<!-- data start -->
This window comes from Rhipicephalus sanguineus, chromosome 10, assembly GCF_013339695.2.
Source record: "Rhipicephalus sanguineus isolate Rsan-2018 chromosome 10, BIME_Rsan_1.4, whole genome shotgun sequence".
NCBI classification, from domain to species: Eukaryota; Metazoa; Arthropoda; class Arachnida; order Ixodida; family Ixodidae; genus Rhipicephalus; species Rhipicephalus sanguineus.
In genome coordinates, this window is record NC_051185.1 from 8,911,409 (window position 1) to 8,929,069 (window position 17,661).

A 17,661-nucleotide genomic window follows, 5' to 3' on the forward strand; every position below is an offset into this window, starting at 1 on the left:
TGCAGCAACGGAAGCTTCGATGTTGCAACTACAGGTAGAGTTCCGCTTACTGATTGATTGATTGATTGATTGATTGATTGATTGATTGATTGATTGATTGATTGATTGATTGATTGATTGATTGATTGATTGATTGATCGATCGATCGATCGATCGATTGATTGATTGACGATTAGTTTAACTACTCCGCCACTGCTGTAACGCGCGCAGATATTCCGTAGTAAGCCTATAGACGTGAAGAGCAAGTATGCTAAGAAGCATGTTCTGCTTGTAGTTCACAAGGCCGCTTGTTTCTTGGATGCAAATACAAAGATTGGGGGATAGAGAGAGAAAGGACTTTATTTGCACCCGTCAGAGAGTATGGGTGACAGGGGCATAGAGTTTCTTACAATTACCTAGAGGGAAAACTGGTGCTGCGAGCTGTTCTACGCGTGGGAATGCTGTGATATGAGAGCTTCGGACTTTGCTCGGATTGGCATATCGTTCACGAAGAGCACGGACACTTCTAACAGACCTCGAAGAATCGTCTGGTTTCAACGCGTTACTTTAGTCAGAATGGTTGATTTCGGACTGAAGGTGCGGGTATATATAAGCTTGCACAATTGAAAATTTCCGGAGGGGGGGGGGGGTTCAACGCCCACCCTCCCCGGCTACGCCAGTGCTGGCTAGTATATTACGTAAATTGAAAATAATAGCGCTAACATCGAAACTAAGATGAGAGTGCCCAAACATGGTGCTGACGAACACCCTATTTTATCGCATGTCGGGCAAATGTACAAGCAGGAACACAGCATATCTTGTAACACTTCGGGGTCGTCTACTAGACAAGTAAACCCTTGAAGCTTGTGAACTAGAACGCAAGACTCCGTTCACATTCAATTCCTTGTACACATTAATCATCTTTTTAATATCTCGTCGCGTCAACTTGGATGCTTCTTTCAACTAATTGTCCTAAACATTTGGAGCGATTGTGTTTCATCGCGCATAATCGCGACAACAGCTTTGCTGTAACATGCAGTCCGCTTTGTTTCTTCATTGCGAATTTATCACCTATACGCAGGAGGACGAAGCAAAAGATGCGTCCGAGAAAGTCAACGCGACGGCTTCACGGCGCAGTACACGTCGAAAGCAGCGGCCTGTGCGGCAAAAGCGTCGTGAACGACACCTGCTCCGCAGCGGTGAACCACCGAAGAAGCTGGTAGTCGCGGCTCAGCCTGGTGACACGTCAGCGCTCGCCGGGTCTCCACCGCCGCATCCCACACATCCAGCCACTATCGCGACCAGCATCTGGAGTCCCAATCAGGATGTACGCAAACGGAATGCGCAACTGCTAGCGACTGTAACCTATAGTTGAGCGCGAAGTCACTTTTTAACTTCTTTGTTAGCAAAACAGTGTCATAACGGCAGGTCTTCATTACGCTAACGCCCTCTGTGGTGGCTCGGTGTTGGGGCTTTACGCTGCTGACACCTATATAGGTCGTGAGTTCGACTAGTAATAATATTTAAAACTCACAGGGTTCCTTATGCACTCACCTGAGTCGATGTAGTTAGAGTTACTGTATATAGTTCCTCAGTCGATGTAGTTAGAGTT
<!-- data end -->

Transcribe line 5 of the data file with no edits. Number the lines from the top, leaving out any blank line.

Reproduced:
A 17,661-nucleotide genomic window follows, 5' to 3' on the forward strand; every position below is an offset into this window, starting at 1 on the left: